Family law organisation Resolution has called for sweeping changes to be made to the laws surrounding divorce and separation in its new Manifesto for Family Law.
The organisation, which represents family lawyers and other professionals and is committed to solving family disputes constructively, wants to see a number of changes made to the law as part of an effort to ensure vulnerable people going through separations are protected.
The manifesto also sets out the organisations aims to introduce measures to keep divorce out of court, a Parenting Charter which would help parents understand their responsibilities when separating, allow people to divorce without blame, give people more financial clarity on divorce and provide basic legal rights for co-habiting couples should they separate.
The new manifesto has been released following a series of calls for reform which have gone unheeded.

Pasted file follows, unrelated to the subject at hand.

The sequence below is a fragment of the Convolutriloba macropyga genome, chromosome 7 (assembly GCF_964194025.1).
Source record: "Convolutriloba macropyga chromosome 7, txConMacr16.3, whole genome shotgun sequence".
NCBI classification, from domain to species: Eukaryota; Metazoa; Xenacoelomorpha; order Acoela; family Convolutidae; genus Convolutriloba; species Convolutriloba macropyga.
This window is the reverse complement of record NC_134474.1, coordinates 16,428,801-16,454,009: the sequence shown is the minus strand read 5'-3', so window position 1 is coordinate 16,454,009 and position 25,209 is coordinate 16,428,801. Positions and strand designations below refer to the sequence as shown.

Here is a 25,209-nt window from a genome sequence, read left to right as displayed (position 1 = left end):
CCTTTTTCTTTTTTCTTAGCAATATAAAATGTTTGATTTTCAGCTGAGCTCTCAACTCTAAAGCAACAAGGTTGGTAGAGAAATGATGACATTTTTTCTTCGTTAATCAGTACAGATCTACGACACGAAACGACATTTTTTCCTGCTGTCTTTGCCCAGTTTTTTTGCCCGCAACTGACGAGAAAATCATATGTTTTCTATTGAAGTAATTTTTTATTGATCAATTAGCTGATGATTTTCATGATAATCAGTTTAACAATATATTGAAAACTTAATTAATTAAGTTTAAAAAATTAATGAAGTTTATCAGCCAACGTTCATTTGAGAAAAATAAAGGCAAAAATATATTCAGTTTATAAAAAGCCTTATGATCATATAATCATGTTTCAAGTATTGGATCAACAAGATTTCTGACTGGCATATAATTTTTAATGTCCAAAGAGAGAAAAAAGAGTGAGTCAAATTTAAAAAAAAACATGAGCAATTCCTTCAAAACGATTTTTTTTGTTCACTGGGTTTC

With successive governments having failed to address these issues the organisation hopes, with a general election on the horizon, to persuade political parties to commit to change.
Family lawyer and Resolution member Katherine Kennedy said she found it hard to understand why the laws remain as they do. She said: “It’s hard to believe we still have this charade in 2015, of having to assign blame if you want a divorce and haven’t been separated for a minimum of two years – even in cases where both spouses agree their marriage is over.
“It makes it much harder for people separate amicably and introduces conflict where it needn’t exist.”
Eight years ago the Law Commission recommended reforming the laws which apply to cohabitants if they separate. Those changes have not happened and there are now almost six million unmarried people living together in the UK, many of whom are still under the impression they would have the same rights as married couples should they separate.
Ms Kennedy said this showed how families have changed and the law has failed to reflect this.
“Divorce is arguably the most traumatic thing a family can go through,” she said, “and we all have a duty to ensure its dealt with in a way that minimises conflict, encourages amicable solutions where possible, and puts the needs of children first.”
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